Dividend Reinvestment Revisited: The Coca-Cola Millionaires

| About: The Coca-Cola (KO)


KO has been a tremendous investment and a consistent dividend payer over the years.

KO provides a great way to illustrate the power of compounding and investing over time.

Other stocks' performances might not have been as good and there is always the risk of bankruptcy.

The same principles can be applied to other stocks or investments to achieve millionaire status.

The Coca-Cola Company (NYSE:KO) is an iconic American brand and has provided stellar stock performance over the years. In a previous article, I demonstrated how KO stock and dividend reinvestment could make you a millionaire. This article will revisit that analysis with a data set covering over 50 years.

However, KO is an exceptional company that has delivered superior performance. With reinvested dividends, the total compound annualize growth rate is 10.2% per year or just 7.4% for the stock price appreciation. Would one expect KO to repeat this performance? Probably not since that would imply a market valuation of almost $6 trillion after 50 years or about $1.7 trillion in today's value.

The Power of Reinvestment

So let's say you buy just one share and faithfully reinvest your dividends. To simplify, I'll assume you can do that with partial shares. Over the 52 years, that one share valued at $91.25 on March 1, 1962 will become 382 shares valued at almost $15,000. The 382 shares comes from 96 shares due to splits on the initial one share and another 286 shares from reinvested dividends - about 75% of the value of your portfolio is based on reinvested dividends. These dividends could have been very easily frittered away over the years.

Source: Yahoo Finance for data and author calculations

The graph clearly shows that almost half the value of the portfolio is from appreciation on shares purchased with dividends. Furthermore, over the 50+ years you end up collecting substantially more dividends from reinvested dividends than from the dividends from the initial investment.

Reinvestment benefits take time to become noticeable

It seems startling that those reinvested dividends could really add up. In the beginning you have just 1 share. The first dividend for this analysis was $0.60 cents in March 1962 - good to purchase less than 0.006 shares - certainly a long way off from the 286 shares previously mentioned. The next cycle you will get a little more dividend from your 1.006 shares and buy another tiny fraction of a share and so on. The following graph shows the ratio of dividends from reinvestment to all dividends. This also shows the ratio of portfolio value from reinvestment to total value.

Source: Yahoo Finance for data and author calculations

It takes a decade before even 20% of the portfolio's value is from reinvestment and another 12 years to hit the 50% mark. Furthermore, there are steeper parts and flatter parts corresponding to the dividend yield - or the reinvestment rate. The late 70s to early 80s was a period of strong double digit dividend growth and created several dips in stock price resulting in a higher yields resulting in the acquisition of more shares.

Source: Yahoo Finance for data and author calculations

As you receive larger dividends from growth, you're buying more shares if the stock price is also declining. By today, about 75% of the portfolio's value is from reinvested dividends.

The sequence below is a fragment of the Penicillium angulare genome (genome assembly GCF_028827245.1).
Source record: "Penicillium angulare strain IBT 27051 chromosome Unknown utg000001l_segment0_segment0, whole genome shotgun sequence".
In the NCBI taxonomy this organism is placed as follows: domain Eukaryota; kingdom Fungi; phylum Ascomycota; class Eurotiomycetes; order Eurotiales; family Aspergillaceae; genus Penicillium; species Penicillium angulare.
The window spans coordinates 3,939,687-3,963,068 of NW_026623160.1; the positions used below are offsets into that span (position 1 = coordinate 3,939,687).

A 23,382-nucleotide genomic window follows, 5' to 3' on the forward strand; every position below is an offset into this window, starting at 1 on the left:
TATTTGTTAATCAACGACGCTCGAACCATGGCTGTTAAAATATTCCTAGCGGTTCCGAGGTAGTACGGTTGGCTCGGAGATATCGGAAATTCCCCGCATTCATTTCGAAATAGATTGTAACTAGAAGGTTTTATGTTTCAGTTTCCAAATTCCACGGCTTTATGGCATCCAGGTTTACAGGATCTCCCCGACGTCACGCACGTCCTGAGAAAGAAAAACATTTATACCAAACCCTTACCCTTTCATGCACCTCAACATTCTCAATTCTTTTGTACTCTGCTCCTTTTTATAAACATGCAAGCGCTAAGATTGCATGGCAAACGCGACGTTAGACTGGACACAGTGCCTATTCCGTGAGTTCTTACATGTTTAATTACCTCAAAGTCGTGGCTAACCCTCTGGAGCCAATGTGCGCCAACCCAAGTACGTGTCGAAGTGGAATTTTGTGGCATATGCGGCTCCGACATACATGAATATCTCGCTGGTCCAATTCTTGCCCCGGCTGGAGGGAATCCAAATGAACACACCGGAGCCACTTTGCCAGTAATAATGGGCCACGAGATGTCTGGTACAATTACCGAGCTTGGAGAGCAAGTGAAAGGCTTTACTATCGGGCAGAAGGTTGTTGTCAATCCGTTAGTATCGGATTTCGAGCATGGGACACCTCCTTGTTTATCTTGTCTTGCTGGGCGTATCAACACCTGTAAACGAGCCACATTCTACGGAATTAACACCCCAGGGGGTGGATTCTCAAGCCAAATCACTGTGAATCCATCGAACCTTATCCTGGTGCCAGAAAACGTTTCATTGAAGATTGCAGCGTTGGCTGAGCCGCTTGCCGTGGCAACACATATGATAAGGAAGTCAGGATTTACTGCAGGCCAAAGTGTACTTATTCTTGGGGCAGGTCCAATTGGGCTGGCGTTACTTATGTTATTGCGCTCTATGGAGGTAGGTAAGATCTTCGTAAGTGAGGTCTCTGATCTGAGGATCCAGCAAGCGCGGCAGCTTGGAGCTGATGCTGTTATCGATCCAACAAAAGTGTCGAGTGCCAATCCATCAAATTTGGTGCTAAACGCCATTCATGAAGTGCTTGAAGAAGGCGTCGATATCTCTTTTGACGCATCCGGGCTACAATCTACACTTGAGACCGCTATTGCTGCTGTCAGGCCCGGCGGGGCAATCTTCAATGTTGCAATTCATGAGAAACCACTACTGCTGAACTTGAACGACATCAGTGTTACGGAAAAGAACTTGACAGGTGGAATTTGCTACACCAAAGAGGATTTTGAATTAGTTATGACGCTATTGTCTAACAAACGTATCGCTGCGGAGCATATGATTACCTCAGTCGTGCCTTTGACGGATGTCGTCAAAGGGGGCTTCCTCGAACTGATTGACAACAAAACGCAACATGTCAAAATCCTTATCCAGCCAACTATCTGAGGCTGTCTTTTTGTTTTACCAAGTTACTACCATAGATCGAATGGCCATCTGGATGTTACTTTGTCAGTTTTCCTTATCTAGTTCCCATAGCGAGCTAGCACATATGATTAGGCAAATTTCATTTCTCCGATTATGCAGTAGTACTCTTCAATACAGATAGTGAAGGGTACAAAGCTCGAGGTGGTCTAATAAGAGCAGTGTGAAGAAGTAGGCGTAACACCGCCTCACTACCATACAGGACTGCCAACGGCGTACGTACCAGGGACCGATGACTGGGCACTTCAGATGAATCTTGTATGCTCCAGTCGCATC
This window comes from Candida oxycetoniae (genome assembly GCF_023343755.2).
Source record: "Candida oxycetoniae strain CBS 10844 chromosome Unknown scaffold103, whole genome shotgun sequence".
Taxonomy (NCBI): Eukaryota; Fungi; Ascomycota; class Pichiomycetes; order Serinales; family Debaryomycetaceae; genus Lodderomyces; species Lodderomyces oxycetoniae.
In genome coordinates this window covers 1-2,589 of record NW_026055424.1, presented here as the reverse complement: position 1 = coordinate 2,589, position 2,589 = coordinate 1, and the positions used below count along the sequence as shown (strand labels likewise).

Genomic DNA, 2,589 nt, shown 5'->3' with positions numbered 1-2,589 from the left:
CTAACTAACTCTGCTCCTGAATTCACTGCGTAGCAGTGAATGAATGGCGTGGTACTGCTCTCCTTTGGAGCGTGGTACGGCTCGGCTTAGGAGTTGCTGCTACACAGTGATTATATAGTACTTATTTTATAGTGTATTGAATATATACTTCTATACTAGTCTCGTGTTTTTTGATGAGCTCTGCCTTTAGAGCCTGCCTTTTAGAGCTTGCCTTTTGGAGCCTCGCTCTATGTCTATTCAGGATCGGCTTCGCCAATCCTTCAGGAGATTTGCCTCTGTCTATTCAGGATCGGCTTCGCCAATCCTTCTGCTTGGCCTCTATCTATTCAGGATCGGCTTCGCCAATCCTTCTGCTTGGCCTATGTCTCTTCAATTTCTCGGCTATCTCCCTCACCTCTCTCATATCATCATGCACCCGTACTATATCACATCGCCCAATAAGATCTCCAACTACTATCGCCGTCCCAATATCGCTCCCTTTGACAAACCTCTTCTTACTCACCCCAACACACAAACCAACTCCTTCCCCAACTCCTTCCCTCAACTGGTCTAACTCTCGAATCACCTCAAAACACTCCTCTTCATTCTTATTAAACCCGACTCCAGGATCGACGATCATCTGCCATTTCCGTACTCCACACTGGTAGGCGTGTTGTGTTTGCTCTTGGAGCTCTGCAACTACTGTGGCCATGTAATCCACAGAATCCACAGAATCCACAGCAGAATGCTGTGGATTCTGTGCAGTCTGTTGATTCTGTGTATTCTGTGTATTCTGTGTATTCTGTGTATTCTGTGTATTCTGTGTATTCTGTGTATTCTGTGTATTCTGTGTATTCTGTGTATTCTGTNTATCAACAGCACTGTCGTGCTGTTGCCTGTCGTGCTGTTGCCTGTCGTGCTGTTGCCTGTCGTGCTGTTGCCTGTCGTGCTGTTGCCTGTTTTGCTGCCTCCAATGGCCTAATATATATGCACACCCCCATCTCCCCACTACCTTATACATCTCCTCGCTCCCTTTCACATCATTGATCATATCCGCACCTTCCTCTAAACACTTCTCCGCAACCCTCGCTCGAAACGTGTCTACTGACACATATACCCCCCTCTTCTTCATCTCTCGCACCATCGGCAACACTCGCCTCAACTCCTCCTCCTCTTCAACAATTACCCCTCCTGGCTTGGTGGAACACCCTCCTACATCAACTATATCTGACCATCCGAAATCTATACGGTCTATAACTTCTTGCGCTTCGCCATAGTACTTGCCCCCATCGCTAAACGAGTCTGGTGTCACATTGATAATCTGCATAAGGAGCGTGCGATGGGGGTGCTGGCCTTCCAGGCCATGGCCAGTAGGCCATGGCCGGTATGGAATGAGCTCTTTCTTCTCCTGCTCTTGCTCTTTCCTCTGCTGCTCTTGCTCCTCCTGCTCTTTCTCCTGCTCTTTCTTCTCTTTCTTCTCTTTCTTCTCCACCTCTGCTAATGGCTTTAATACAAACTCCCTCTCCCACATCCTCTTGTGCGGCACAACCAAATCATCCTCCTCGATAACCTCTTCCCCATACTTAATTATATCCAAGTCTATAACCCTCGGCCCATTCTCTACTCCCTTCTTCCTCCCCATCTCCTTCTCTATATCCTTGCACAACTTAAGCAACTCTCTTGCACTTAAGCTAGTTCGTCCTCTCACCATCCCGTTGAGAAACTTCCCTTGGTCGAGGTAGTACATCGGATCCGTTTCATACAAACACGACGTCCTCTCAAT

So what did it take to become a KO millionaire?

Very small investments over time would be sufficient to become a KO millionaire today. In fact, purchasing 6 shares in 1962 and then making an annual $200 investment would be sufficient. This represents a total capital outlay of just under $11,000. The following graph breaks this down:

Source: Yahoo Finance for data and author calculations

One can clearly see that the end result is not about how much was initially invested, but about reinvesting - reinvesting the dividends and purchasing some additional shares periodically. I can see someone saying that $548 is a lot of money in 1962 - fair enough. You can get a similar result starting with a single share and investing $240 every year or saving up $20 a month for your year end investment. The following graph illustrates this scenario:

Source: Yahoo Finance for data and author calculations

How do I apply these insights today?

The point of this article is not necessarily to find the next KO, if it even exists. The point of this article is the power of investing over time in a consistent manner. Dividend reinvestment is a very simple concept that automates that process.

One could just as easily invest a certain amount every year into a new dividend stock and achieve somewhat similar results. You could even use the broader market with an index fund or a dividend ETF. If you are investing a sufficient amount every year, you don't have to reinvest the dividends. It doesn't matter whether your annual investment capital comes from dividends, earnings, or cash savings. The critical point is that you save and invest and start as early as possible. However, it takes patience and discipline. I've been investing for almost 20 years now. It is only in the past 5 years that I am really starting to see the compounding effect.

Disclosure: I have no positions in any stocks mentioned, and no plans to initiate any positions within the next 72 hours. I wrote this article myself, and it expresses my own opinions. I am not receiving compensation for it (other than from Seeking Alpha). I have no business relationship with any company whose stock is mentioned in this article.

Disclaimer: This article is for informational and educational purposes only and shall not be construed to constitute investment advice. Nothing contained herein shall constitute a solicitation, recommendation or endorsement to buy or sell any security.

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